Chelsea legend Pat Nevin is back for the new season as he considers the on-field options available to Roberto Di Matteo…
It was difficult to get a real handle on what actually happened at the end of last season, it was too extreme, too amazing and for many just too surprising.
Of course in many ways it was the greatest season in the club’s history, winning the Champions League and the FA Cup was extraordinary, particularly after the nine months that preceded that amazing night in Munich.
It was also many other things, it was clearly the culmination of a huge effort by the club, particularly the core players such as Didier, Frank, JT and Petr over a long period of time. Not to forget the owner and his largesse of course, Roman finally had his dearest wish granted, so that the group in the widest sense finally fulfilled their destiny.
It was also the culmination of a lifetime of hopes and dreams for Chelsea fans young and old, for Chelsea fans recent and long standing. The memories are there now as well as that star on the shirt and they can never be taken away, for all this we can be truly thankful. But of course life, the world and football goes on and new challenges loom.
As I muse on what last season was, the temptation is to say that it was the end of an era – Didier Drogba has gone for a start, so that has to be of major significance and draws some sort of line. We wish this Chelsea legend, all the best for his future in China and beyond that as well. We all thank him for every goal he scored, for every blistering performance, but for all the highlights it is impossible to ignore his timing in his last appearance. He may never kick a ball for the Blues again, and if he didn’t kick another football again in anger, I think it would have been incredibly fitting that his last one was that one.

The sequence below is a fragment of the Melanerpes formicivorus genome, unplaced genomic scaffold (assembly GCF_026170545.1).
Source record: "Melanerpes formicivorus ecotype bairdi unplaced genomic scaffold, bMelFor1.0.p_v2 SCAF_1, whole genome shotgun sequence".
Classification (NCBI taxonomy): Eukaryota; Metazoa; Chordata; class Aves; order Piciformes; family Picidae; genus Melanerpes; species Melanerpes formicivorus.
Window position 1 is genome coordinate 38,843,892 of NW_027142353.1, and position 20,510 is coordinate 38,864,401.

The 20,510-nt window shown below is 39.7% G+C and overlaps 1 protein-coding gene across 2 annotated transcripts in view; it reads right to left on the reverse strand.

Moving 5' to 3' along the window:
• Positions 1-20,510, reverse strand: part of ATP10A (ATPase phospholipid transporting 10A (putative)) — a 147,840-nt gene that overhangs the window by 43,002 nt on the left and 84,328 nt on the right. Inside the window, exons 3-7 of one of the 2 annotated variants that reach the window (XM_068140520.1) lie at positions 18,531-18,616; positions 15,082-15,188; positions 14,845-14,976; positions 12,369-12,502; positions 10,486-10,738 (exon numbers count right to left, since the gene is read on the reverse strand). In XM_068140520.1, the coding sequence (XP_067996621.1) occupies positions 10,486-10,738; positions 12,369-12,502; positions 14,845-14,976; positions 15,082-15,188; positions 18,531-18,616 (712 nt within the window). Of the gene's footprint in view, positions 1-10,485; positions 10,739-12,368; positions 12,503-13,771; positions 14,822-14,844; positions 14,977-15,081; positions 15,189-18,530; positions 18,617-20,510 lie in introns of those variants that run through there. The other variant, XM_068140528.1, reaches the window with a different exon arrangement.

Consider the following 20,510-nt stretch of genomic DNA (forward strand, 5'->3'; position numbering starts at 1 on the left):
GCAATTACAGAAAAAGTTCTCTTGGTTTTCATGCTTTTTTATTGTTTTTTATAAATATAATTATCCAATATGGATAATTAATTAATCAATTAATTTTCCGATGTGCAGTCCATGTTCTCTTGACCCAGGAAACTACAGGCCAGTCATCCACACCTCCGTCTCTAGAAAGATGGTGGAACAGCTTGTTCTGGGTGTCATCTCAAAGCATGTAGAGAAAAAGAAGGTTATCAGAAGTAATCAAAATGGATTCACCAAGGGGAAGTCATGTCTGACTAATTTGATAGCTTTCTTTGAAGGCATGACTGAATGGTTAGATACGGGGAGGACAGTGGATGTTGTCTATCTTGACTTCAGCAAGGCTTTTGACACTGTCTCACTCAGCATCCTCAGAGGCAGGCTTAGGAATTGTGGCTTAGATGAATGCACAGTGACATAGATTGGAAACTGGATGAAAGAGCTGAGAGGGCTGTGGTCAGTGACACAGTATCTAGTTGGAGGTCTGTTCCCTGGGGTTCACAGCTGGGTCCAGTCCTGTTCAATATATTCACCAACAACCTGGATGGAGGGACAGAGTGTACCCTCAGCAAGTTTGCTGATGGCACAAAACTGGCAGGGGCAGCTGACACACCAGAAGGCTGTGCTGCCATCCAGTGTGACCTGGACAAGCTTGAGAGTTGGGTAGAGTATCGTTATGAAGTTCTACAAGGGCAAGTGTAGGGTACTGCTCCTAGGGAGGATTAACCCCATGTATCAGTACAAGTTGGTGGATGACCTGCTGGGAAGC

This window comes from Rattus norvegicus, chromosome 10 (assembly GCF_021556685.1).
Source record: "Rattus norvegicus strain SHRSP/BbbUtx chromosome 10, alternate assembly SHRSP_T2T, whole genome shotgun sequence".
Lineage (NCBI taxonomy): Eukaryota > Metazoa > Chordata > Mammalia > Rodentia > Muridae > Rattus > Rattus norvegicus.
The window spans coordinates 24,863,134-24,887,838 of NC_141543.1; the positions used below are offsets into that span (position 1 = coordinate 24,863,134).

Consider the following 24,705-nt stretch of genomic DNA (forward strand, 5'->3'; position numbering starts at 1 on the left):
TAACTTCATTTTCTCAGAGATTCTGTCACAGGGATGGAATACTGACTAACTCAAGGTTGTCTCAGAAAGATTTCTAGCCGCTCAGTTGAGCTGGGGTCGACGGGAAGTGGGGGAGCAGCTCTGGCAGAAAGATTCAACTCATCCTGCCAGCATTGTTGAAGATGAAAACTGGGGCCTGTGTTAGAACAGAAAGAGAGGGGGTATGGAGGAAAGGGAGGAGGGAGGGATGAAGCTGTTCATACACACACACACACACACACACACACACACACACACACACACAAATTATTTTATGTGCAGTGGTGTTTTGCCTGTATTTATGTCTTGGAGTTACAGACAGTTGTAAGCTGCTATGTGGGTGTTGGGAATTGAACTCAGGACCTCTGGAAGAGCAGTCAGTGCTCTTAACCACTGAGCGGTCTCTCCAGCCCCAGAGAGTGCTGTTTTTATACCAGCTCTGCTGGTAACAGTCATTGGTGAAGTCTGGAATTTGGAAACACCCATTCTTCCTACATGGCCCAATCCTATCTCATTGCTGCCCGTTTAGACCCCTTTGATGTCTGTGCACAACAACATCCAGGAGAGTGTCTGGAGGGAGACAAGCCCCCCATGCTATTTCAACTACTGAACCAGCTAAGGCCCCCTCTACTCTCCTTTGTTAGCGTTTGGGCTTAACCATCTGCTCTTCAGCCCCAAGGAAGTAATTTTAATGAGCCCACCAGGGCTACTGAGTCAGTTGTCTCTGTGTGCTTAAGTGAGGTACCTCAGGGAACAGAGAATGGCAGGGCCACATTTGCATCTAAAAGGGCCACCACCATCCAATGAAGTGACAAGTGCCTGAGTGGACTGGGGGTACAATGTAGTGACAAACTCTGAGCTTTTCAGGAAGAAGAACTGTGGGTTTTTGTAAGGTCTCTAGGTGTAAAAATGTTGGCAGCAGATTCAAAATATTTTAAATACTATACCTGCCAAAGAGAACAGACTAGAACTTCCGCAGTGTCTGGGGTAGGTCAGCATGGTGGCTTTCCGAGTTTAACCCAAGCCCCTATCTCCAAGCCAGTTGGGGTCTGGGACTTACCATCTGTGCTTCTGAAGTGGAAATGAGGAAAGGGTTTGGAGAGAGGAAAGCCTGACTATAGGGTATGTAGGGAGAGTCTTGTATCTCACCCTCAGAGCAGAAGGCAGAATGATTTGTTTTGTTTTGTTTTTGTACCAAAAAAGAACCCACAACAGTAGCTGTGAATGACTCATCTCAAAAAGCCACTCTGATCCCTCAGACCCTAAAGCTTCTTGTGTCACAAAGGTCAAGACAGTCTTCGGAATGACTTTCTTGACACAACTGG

So what have we got to look forward to now, is it really the end of an era? Do we have to cope with the rebuilding of the squad and maybe have to wait a bit until the success returns as the club’s style is entirely reshaped?
It may well be the case that winning trophies might not be a total certainty with such a different looking team in the short term, but I for one am not seeing too many black clouds on the horizon. The defence hasn’t changed much and indeed has probably been improved now that David Luiz and Gary Cahill have got their feet under the table – to be fair they didn’t look like rookies in the Champions League final did they?
What I suspect will change is the formation, there were quite a few adaptations last season but looking at the players bought and the preseason games already played, you might as well get ready for 4-2-3-1 to be the preferred option much of the time. Who are going to be the sitting two midfield players? Well I think Lampard, Mikel, Mereiles, Romeu and Essien will be fighting for those spots. Yes, our Frankie being asked to play a little deeper and I suspect he will be brilliant there. At a push even Ramires could play in one of those two positions if stretched but his real strength is as a more attacking midfielder, he must be allowed to gallop up and down the field as he did in the semi final of the Champions League so spectacularly in the Nou Camp.